Unbiased, prospective allocation to different treatments
In 1854, Thomas Graham Balfour, an army doctor in charge of a military orphanage, showed how treatment groups could be created to ensure that like would be compared with like. Balfour wanted to find out whether belladonna protected children from scarlet fever, as some people were claiming. So, ‘to avoid the imputation of selection’ as he put it, he allocated children alternately either to receive the drug, or not to receive it. 
The use of alternate allocation, or some other unbiased way of creating comparison groups, is a key feature of fair tests of treatments. It increases the likelihood that comparison groups will be similar, not just in terms of known and measured important factors, but also of unmeasured factors that may influence recovery from illness, and for which it is impossible to make statistical adjustments.
To achieve fair (unbiased) allocation to different treatments it is important that those who design fair tests ensure that clinicians and patients cannot know or predict what the next allocation will be. If they do know, they may be tempted, consciously or unconsciously, to choose particular treatments.
For example, if a doctor knows that the next patient scheduled to join a clinical trial is due to get a placebo (a sham treatment), she or he might discourage a more seriously ill patient from joining the trial and wait for a patient who was less ill. So even if an unbiased allocation schedule has been produced, unbiased allocation to treatment groups will only occur if upcoming allocations in the schedule are successfully concealed from those taking decisions about whether or not a patient will join a trial. In this way, no one will be able to tell which treatment is going to be allocated next, and tempted to depart from the unbiased allocation schedule.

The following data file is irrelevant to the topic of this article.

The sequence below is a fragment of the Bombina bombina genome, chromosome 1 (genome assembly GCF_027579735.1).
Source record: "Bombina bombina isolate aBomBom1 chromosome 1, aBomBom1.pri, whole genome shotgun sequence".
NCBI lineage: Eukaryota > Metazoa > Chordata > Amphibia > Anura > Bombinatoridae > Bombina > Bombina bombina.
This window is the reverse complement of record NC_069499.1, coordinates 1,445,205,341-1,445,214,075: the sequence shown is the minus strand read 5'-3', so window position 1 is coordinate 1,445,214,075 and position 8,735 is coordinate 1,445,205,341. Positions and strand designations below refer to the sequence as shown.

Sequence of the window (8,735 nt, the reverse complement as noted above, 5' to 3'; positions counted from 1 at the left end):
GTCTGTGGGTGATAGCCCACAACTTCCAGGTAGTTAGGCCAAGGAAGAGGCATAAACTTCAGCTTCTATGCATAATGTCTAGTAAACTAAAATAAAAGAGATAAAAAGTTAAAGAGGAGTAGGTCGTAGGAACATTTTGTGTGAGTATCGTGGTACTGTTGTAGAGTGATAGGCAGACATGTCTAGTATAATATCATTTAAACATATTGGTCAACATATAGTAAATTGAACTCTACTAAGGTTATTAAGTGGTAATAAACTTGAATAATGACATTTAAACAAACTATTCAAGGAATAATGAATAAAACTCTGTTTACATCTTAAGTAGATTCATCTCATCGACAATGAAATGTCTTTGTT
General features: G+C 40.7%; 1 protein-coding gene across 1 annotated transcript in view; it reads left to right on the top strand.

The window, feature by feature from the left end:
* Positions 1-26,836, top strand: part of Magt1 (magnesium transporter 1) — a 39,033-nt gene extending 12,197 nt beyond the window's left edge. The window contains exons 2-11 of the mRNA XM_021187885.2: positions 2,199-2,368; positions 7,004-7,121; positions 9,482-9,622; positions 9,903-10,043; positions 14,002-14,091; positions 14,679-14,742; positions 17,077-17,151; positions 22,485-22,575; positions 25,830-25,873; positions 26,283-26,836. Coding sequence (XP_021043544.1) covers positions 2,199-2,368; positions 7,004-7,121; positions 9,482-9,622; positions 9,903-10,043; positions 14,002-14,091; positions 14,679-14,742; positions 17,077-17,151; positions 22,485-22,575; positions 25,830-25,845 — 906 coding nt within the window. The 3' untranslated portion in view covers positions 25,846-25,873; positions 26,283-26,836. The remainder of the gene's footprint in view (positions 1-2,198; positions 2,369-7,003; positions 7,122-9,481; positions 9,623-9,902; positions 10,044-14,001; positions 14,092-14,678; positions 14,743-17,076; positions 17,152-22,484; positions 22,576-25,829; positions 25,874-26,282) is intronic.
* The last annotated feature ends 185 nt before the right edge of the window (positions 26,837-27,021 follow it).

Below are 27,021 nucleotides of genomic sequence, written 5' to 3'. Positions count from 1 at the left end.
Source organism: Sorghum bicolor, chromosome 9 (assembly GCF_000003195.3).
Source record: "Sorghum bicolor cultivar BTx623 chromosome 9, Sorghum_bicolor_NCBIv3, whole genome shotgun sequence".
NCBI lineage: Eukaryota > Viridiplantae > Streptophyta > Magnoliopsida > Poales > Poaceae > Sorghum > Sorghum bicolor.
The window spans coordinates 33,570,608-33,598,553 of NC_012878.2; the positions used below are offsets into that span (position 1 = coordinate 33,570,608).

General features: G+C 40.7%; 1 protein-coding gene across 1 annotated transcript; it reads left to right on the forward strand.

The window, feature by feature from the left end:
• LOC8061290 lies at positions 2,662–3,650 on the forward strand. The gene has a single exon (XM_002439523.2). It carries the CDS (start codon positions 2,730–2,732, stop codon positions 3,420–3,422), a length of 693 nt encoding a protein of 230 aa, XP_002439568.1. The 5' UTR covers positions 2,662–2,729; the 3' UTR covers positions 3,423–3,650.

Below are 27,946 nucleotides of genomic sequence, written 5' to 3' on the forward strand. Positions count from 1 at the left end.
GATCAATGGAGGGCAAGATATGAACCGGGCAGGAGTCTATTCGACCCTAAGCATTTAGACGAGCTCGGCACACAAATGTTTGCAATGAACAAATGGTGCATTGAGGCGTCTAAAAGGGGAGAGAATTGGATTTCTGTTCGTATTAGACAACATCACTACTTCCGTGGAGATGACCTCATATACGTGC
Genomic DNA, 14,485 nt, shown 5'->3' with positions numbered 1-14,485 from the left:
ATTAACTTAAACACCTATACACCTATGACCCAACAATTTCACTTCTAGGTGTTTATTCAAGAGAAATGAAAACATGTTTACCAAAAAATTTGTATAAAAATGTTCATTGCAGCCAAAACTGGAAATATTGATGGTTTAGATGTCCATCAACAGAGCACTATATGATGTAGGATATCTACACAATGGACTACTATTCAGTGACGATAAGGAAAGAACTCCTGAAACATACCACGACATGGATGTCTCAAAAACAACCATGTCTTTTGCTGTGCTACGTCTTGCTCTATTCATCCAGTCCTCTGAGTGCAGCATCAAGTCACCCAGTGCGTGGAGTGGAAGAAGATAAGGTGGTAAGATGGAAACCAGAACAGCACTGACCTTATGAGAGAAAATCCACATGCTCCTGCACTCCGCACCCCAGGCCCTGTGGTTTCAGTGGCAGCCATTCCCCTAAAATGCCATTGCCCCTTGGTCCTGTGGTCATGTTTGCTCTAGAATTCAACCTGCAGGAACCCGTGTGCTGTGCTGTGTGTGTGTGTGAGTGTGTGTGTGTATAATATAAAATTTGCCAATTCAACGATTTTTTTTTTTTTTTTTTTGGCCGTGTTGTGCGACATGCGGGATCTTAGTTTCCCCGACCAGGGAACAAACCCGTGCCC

Allocation concealment is usually done by generating allocation schedules that are less predictable than simple alternation – for example, by basing allocation on random numbers – and by concealing the schedule.
Several methods are used to conceal allocation schedules. For example, random allocation can be assigned remotely – by telephone or computer – for a patient confirmed as eligible to participate in the study. Another way is to use a series of numbered envelopes, each containing an allocation – when a patient is eligible for a study, the next envelope in the series is opened to reveal what the allocation is. For this system to work, the envelopes have to be opaque so that doctors can’t ‘cheat’ by holding the envelope up to the light to see the allocation inside.
This approach is recognized today as a key feature of fair tests of treatments. Studies in which random numbers are used to allocate treatments are known as ‘randomized trials’.